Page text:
Leadership Development in Relation to System Change

System Change

Years ago in the late 80’s and early 90’s a small group of us in the Urban Core Support Network (UCSN) in Canada were committed to understanding and engaging in transforming organizations and communities.

USCN, headquartered in Toronto, Ontario Canada was made up of CEO’s, Executive Directors, residents, Business Owners, Government representatives, and frontline social, health and community development professionals. We had a small head office at the time led by visionary Executive Director Larry Peterson. Our focus was on the people in the urban core including the homeless, refugees, street youth and those otherwise marginalized by society who gravitated to the seeming anonymity of the urban core.

Our means to reach the people was through organizations in the urban core made up of social, health, government, faith-based, police services and places of business and industry and their associated communities. USCN was a multi-sector network made up of leaders who were committed to healthier urban centers that included the needs of business owners, government, police, health, and social service agencies while simultaneously committed to social justice, equal opportunity including to health and employment, and inclusivity.

Every group involved had their own perspectives, specific interests, and agenda. All were contending with the various social and health problems typically found in the urban core of cities in North America.  The problems were not easy to solve. The differing perspectives resulted in conflicts. The opportunities seemed too few and far between. There never seemed to be enough resources.

UCSN was a visionary, unique undertaking to address this situation as it was national in scope, with the vision that our solutions could best be found by sharing our knowledge, our situations, our social experiments, and our findings…as well as simply offering human to human, leader to leader support. UCSN provided a forum to discuss complex social problems that affected the most vulnerable. It supported projects and initiatives that worked toward systemic change to develop strong communities in the urban core for the benefit of all.

We lived and worked in an ‘in your face’ reality that provided tough conditions for us to get results. Human lives were at stake as was quality of life and the feasibility of the many inner-city businesses. The UCSN was not responsible for what went on in the individual cities or how we carried out our leadership in our various cities. It was quite a testing ground for our leadership abilities. We did not have adequate precedents to follow that worked sufficiently well to apply to a large scale such as a city or country.

In the mid-80’s, the small group of us embraced the new phenomenon that had morphed from the professional field of organizational development—organizational transformation. We grasped that development could not be approached in a linear fashion, nor worked through from a project management approach. Life in the urban core did not stand still long enough for sequentially based approaches with goals, objectives, targets, and the hope of small projects scaling up to make citywide impact. We determined to learn and use the new knowledge being developed pertaining to organizational transformation and its requisite paradigm shift. What we learned is pertinent for organizations of all kinds, especially to those with significant challenges.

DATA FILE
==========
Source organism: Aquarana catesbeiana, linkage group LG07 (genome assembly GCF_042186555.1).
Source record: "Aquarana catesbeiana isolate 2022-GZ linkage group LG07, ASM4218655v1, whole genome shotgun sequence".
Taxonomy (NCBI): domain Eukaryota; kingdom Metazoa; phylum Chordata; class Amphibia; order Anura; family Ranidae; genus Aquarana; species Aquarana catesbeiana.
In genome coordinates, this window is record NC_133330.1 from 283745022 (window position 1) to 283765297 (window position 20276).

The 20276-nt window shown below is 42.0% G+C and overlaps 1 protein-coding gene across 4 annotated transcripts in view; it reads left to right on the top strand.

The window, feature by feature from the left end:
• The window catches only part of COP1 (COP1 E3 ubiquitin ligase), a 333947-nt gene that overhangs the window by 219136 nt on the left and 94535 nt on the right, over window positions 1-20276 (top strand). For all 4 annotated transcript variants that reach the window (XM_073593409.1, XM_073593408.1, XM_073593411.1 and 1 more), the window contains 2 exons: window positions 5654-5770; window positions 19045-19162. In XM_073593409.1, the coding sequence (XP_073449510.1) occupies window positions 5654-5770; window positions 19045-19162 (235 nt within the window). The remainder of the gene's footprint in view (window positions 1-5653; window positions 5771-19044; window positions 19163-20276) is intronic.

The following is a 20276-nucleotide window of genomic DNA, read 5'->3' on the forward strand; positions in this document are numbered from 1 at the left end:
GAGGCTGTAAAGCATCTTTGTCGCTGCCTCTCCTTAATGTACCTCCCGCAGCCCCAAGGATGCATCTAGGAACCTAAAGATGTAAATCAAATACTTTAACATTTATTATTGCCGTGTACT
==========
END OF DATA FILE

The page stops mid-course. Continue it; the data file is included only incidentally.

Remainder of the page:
1. A professional network of shared vision and preferably multi-sectoral in its make up is advantageous for the support it provides and the setting it provides for essential conversations, feedback, and knowledge about what works and what does not work.
  2. Collaboration by key leaders from amongst the various organizations and teams involved, set up as some sort of coalition or task group was essential as a venue to share perspectives, agendas and special interests.
  3. Coalition/task force meetings required competent facilitation with a well thought out agenda and meeting design. The meeting method Whole Person Process Facilitation emerged to meet this need.
  4. Leadership during the transformation requires the skills and capacity to provide leadership within chaos, without forcing premature order in the chaos. Transformational change is usually messy and does not respond well to attempts to manage or control it.
  5. Well facilitated multi-stakeholder meetings capable of including large numbers of people are essential components during the transformation. Best methods for these meetings are those that create the conditions for participation, conversations, self-leadership, and self-management during the meeting process. In other words, with a clear structure and largely non-interventionist leadership style. Most of us embraced Open Space Technology as our preferred method for such meetings.

In my perspective of today, looking back at what worked and what did not work, we did not understand two key components well enough in those years. These two components greatly reduced the sustainability of the results achieved. One was the impact of using personally driven leadership within the multi-stakeholder meetings…and after the meeting going back to a status quo in which this leadership throughout the system was not recognized. The second involved the leadership development of formal leaders who took on leadership for the new order of things, for the new and previously desired paradigm.

Photo by Hans M on Unsplash

Birgitt Williams
Follow Birgitt Williams:
Birgitt Williams is an international management and organizational solutions consultant, author, meeting facilitator, teacher, keynote speaker and executive coach. Her business focus is to create inspiring work environments that are highly effective in achieving their purpose and fulfilling their vision.

Leave a Reply